I just found “The Toaster Project“, a Royal College of Art project where Thomas Twaites built a simple toaster from scratch. Really from scratch, going all they way back to iron ore and raw petroleum. In the process, he had to smelt ore, create plastic from petroleum, etc. It is a very interesting observation about the immense industrial complexity behind the very simple everyday items of our lives. I also think it has something to tell us computer scientists about abstraction.
What Thomas is showing is just how efficiently today’s economy manages to hide complexity from consumers (users). That toaster is just there on the shelf at a very low cost. If you take it apart, you will note that it is made from plastic which has been moulded to shape, and various bits and pieces of steel and copper wires. At that level, you feel that you could almost build it yourself. However, that is just the tip of the iceberg. What the toaster project reveals is the next level of abstraction and information hiding going on: that copper wire contains an enormously complex process in its making. From ore extraction, energy production to fuel the process, copper foundries, factories converting raw copper into wires, and a huge logistical machine to move things around.
In essence, we have a very nice example of information hiding and abstraction. As a user of the toaster, I do not need to understand how it works, and I do definitely not have any idea of the huge chain of suppliers leading up to its presence on my breakfast table.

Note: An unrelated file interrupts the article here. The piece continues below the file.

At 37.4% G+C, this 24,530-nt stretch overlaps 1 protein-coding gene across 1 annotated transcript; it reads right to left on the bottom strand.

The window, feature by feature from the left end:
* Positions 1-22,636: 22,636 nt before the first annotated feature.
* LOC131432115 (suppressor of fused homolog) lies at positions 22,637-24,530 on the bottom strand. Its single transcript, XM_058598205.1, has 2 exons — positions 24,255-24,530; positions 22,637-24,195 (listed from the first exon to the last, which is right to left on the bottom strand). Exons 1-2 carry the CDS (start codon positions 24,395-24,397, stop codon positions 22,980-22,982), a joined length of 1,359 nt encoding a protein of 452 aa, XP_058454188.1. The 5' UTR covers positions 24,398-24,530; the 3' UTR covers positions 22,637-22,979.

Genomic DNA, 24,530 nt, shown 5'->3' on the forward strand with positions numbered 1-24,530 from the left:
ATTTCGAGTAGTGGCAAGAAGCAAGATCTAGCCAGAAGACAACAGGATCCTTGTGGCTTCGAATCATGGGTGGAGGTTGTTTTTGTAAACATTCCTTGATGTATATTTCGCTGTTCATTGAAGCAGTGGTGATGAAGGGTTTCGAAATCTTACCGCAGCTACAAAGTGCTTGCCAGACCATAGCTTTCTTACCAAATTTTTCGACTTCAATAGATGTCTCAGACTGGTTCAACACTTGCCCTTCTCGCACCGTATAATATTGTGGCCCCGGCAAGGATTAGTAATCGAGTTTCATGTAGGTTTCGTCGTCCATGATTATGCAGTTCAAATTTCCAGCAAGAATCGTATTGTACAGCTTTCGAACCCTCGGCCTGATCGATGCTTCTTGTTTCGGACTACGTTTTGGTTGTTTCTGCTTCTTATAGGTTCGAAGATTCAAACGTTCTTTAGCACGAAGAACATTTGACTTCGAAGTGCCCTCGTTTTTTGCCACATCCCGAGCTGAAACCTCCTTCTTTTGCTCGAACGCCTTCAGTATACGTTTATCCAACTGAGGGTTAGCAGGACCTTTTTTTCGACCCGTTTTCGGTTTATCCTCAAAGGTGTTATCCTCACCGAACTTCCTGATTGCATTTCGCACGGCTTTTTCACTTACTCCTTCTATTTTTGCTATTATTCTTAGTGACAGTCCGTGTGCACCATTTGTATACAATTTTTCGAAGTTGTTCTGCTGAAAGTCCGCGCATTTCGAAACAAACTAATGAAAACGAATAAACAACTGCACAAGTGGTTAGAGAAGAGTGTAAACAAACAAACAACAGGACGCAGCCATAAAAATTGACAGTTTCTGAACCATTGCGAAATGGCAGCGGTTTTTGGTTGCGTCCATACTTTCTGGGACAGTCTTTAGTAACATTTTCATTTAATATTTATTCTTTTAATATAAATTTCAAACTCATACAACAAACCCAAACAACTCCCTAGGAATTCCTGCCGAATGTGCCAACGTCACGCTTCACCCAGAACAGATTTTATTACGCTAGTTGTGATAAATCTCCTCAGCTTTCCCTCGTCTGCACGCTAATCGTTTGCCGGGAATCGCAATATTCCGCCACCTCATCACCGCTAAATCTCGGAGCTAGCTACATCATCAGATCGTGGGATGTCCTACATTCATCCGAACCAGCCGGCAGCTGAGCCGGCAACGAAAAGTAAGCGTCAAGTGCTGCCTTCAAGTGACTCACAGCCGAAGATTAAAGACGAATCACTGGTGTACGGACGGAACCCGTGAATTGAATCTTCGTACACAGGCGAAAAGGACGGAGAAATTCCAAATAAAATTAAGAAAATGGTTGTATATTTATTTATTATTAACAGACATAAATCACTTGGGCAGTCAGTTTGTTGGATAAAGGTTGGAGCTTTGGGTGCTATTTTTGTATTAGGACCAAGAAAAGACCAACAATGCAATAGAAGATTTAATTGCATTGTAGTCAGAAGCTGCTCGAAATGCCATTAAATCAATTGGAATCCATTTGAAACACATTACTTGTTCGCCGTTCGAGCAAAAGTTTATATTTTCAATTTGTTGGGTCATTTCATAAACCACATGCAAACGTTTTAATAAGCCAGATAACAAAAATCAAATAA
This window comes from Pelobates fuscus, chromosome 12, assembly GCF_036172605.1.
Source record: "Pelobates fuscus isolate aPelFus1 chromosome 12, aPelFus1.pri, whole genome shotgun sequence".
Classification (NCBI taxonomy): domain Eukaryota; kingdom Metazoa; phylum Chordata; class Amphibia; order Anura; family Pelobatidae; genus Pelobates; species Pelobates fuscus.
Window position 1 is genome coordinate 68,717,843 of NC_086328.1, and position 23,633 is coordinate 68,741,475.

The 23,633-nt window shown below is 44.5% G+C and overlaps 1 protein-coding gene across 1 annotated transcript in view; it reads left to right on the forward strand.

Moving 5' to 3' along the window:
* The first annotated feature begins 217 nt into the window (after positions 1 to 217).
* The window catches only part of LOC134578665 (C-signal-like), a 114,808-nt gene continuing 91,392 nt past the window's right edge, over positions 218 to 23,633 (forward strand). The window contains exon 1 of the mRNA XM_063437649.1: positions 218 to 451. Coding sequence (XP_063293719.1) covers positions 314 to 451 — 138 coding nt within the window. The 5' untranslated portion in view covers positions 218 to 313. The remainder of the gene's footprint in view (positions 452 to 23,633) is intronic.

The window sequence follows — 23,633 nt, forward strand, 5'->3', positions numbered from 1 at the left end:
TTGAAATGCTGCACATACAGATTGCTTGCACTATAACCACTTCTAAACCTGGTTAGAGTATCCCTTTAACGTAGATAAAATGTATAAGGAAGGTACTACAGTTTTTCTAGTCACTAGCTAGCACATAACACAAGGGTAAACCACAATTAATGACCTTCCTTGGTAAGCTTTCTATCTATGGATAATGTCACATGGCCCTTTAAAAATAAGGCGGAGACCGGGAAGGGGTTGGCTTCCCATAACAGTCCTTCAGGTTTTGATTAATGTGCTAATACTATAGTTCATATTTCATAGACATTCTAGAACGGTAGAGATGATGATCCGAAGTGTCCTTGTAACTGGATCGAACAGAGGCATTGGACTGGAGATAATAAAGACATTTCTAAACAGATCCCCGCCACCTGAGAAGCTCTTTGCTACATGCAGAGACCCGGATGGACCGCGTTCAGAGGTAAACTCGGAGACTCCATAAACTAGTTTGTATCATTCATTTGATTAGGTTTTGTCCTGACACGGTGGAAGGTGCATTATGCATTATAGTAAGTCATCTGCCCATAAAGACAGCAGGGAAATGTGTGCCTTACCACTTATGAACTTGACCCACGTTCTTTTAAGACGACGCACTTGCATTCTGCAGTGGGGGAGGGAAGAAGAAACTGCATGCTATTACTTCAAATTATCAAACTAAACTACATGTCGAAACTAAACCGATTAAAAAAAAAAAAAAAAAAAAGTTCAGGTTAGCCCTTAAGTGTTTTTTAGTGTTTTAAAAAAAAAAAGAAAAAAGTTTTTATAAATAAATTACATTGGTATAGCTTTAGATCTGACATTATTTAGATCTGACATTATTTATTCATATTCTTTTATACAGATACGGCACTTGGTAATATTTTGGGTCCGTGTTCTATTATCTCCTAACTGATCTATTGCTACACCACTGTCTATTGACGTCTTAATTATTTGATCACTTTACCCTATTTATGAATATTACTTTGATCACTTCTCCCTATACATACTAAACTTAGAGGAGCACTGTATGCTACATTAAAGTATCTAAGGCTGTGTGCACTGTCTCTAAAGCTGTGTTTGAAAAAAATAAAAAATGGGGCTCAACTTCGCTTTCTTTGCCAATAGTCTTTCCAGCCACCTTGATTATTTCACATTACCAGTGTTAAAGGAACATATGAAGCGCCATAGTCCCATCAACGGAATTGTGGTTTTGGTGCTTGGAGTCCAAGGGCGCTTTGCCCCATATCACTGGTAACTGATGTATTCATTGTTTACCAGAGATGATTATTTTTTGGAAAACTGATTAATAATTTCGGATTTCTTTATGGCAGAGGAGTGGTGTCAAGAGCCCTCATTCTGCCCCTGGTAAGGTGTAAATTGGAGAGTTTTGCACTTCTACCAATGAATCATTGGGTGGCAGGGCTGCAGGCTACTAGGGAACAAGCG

That’s where are going with computers, but it is going to take time. Today, most users are fairly well shielded from how computers really work. Until they break down, at least. As programmers, we are less lucky. In practice, most good programmers end up understanding at least the basics of assembly language and the memory hierarchy of the machine.
What is hidden today is mostly the innards of the silicon. I have no real idea of how a processor works at the level of transistors and electrons. I don’t have to care about that, while any computer user fifty years ago probably had a decent understanding of the electronics. If nothing else, that was how you investigated hardware faults and actually built computers in a factory. Before integrated circuits, the electronic bits were much more exposed.
I think the current trend towards virtualization in the IT space and virtual platforms in the system design space is showing that the abstraction stack we are using in computing is getting deeper and more opaque. It takes some getting used to, but in the end, we have to realize that most computer programmers will be like the toaster user. All they want is a virtual toaster that toasts virtual bread in a way that lets them do their job.That is: write software that really does not care that much about the particulars of the hardware it is running on.
For the designer of a toaster (or even worse, the manufacturer of copper wire or the oil producer for the raw materials for the plastics), this takes some getting used to. We have to accept that in many cases, a simple abstraction is sufficient to help programmers get moving. There is no need for perfect timing accuracy or all the details of bus transactions. As long as what comes out is sufficiently similar to toast (a virtual toaster spitting out candy would be a bad abstraction), most users are happy.
Brian Bailey touched on this in a blog post following DAC, called “Accuracy does not imply accuracy“. Same idea as the toaster: you have to accept less detail, more abstraction, to get somewhere useful. Not everyone needs to go back to basics… and doing so tends to be counter productive in the end.
It is late now, but I think I will have toast and jam for breakfast tomorrow. Writing this got me hungry.